Back In The Saddle Again

After many months of winter and then recovery from knee surgery, “I’m Back In The Saddle Again”…quoting the old cowboy song. Come along for a springtime ride on the Plains.

This is the road that leads to the corrals…

At long last, I’ve got my feet in the stirrups again! For my first ride after surgery, I chose to ride The Best Horse In The Universe, “Dolly”. She and I both had birthdays in April – me, double nickels (55) and she, double deuces (22). I think we’re about even in age at this point in our lives. Morgan Horses generally have a little more longevity working for them than other breeds (except for ponies). We’ve both earned the label ‘vintage cowgirls’. Many of the photos I’ll be sharing in this article were taken via the ‘Dolly-cam’. Well, if I wasn’t actually on her, she was often next to me grazing. For this article, pictures are going to be the storytellers, I’ll offer a few details for an assist. Like all of you, I’m smitten with being OUTSIDE again!

I love to walk in the pasture early in the mornings – below: the Sorrel is blooming and it is as red as it looks. The leaves are very good in salads – they look kind of like an arrowhead and have a mild vinegar flavor. I take the dogs and away we go…me in my Boggs boots & nightgown…plus a cup of coffee or my camera. Quite a fashion statement. I suppose I could get dressed beforehand, but I can’t stand to wait! This morning, the dew was heavy. Above, “Ribbon”s muzzle was wet with dew from grazing, as were the wildflowers. Oh, it smelled divine. The Mountain Bluebirds were flitting about looking for bugs to take back to their week old babies. Even though I mounted six official bluebird houses here & there, they insist on making their home in the end of an iron pipe on our corral. Ingrates :o)  The Tree Swallows siezed the opportunity and are still sitting on their nest in the house near my studio window. I wired an old dead cedar on the post to give them a few more places to land. Now the photos…

Above: Penstemon, Wild Sweet Peas, Lupine.

Below: The swallow’s house and nest. The front of the birdhouse has a slider clasp so that you can flip the front piece down and clean it out; (which also let me take a photo of the nest for you). Not to worry, the parents waited patiently for me and it took only a moment for me to snap the picture while I stood on a footstool.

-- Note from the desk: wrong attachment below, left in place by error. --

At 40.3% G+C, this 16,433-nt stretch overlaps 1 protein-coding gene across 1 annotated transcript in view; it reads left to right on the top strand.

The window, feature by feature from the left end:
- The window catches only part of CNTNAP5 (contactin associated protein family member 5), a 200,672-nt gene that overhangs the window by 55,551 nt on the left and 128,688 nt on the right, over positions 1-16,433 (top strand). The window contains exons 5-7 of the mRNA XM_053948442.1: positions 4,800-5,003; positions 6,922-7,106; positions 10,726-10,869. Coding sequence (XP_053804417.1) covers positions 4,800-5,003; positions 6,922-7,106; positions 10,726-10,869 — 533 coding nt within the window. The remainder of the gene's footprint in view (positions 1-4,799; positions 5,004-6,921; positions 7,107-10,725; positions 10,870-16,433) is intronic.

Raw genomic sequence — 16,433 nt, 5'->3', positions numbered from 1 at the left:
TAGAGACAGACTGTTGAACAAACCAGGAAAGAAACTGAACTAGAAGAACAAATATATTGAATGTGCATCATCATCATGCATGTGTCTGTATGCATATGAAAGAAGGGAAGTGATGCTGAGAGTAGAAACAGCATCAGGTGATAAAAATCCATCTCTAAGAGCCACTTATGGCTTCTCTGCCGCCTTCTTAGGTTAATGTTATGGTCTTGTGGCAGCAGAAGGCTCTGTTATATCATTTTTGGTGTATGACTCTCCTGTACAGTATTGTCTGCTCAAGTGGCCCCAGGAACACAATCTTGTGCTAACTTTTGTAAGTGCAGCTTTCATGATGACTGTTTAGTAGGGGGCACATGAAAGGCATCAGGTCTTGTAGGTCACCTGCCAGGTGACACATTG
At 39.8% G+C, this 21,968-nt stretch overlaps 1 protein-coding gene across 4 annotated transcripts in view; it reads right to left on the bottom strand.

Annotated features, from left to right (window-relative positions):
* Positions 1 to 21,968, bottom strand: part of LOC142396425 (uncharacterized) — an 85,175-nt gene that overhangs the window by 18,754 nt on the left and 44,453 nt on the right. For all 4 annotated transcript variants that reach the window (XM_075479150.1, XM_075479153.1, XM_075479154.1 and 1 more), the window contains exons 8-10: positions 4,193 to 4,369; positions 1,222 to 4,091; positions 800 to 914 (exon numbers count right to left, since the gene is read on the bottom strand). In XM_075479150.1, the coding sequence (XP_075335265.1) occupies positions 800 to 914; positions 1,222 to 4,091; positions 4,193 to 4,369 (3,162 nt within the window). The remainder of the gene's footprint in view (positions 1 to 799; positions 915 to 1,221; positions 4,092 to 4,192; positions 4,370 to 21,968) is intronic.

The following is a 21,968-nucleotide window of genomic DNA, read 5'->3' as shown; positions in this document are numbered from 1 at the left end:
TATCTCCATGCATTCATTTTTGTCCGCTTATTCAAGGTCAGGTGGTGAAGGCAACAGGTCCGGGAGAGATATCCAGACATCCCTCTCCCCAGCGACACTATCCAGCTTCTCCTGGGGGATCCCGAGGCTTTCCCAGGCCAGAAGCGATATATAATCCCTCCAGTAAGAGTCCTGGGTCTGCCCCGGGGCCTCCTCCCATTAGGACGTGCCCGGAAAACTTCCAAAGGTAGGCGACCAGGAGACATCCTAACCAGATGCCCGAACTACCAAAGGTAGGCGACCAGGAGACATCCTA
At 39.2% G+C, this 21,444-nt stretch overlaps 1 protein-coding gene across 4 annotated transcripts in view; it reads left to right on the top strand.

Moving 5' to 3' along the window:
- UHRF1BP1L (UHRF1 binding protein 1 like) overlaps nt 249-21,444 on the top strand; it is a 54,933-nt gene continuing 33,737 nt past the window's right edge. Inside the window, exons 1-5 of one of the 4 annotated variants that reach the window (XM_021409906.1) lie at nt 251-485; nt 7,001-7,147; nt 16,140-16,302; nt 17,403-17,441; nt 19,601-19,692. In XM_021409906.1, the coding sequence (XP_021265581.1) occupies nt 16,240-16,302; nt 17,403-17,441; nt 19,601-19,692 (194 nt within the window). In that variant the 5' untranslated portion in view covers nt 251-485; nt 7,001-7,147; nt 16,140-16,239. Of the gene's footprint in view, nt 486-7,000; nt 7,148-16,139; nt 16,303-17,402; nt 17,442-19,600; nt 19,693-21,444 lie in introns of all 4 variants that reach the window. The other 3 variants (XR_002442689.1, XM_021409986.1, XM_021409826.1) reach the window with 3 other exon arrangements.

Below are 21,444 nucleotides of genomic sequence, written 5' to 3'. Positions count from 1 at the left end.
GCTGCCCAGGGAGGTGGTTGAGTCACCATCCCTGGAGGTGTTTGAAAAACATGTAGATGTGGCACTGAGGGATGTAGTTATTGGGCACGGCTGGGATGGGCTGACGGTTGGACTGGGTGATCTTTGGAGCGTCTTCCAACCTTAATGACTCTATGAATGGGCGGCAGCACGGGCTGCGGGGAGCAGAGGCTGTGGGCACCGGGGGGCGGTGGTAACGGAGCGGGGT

I reduced the photo above so that the eggs would be the exact size they are in real life. I was somewhat surprised that there are seven eggs and they’re actually quite large for such tiny birds. Below: Mama and Papa.

The creek is high in the spring, but after it goes down, there is a lot of old grass left behind. It is mostly very small pieces – just right for the birds to make good use of for nest building. The other day, I noticed a little ground squirrel skitter across the driveway with a heaping mouthful of it. I’m sure she was headed for her burrow to prepare a nest of her own. While on the subject of nests, did you know that if you collect chicken down feathers (for those that have chickens), if you toss them up in the air on a breezy day, Tree Swallows will dive down and snatch them and then take the prize to their nests for that last layer of softness? Barn Swallows really like horse mane or tail hair; the birds work it free from where they find it snagged on fence wire.

My garden is coming along nicely. We’ve had a cold, wet spring and consequently green life is a little behind, but oh is it beautiful. This ought to be a bumper crop year for hay. Driving the swather will be my job in the very near future. I’ll take you for the ride when we get to that place in time.

My Buckeye pullets are almost feathered out now and old enough to enjoy life as free rangers.